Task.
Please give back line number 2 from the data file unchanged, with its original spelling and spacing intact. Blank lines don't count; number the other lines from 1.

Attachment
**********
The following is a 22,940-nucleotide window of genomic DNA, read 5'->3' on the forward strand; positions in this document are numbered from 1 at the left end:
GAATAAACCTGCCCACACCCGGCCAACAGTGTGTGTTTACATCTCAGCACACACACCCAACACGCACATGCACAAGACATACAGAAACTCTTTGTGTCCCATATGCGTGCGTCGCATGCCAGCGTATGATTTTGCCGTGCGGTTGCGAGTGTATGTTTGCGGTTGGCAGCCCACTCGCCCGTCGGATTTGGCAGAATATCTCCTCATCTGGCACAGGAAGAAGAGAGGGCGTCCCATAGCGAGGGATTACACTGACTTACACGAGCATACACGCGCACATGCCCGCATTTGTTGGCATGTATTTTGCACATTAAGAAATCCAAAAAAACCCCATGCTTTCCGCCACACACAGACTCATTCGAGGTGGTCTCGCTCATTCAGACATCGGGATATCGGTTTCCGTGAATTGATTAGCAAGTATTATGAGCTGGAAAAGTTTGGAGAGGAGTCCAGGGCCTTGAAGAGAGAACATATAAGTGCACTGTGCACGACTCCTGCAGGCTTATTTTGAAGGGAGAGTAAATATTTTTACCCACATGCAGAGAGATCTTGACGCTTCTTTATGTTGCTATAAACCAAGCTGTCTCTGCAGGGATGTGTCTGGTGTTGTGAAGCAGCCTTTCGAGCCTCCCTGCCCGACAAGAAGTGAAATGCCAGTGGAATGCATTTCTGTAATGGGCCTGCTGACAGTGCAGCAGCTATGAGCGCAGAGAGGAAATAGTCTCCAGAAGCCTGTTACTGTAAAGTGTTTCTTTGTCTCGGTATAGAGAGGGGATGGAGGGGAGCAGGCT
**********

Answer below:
GAATAAACCTGCCCACACCCGGCCAACAGTGTGTGTTTACATCTCAGCACACACACCCAACACGCACATGCACAAGACATACAGAAACTCTTTGTGTCCCATATGCGTGCGTCGCATGCCAGCGTATGATTTTGCCGTGCGGTTGCGAGTGTATGTTTGCGGTTGGCAGCCCACTCGCCCGTCGGATTTGGCAGAATATCTCCTCATCTGGCACAGGAAGAAGAGAGGGCGTCCCATAGCGAGGGATTACACTGACTTACACGAGCATACACGCGCACATGCCCGCATTTGTTGGCATGTATTTTGCACATTAAGAAATCCAAAAAAACCCCATGCTTTCCGCCACACACAGACTCATTCGAGGTGGTCTCGCTCATTCAGACATCGGGATATCGGTTTCCGTGAATTGATTAGCAAGTATTATGAGCTGGAAAAGTTTGGAGAGGAGTCCAGGGCCTTGAAGAGAGAACATATAAGTGCACTGTGCACGACTCCTGCAGGCTTATTTTGAAGGGAGAGTAAATATTTTTACCCACATGCAGAGAGATCTTGACGCTTCTTTATGTTGCTATAAACCAAGCTGTCTCTGCAGGGATGTGTCTGGTGTTGTGAAGCAGCCTTTCGAGCCTCCCTGCCCGACAAGAAGTGAAATGCCAGTGGAATGCATTTCTGTAATGGGCCTGCTGACAGTGCAGCAGCTATGAGCGCAGAGAGGAAATAGTCTCCAGAAGCCTGTTACTGTAAAGTGTTTCTTTGTCTCGGTATAGAGAGGGGATGGAGGGGAGCAGGCT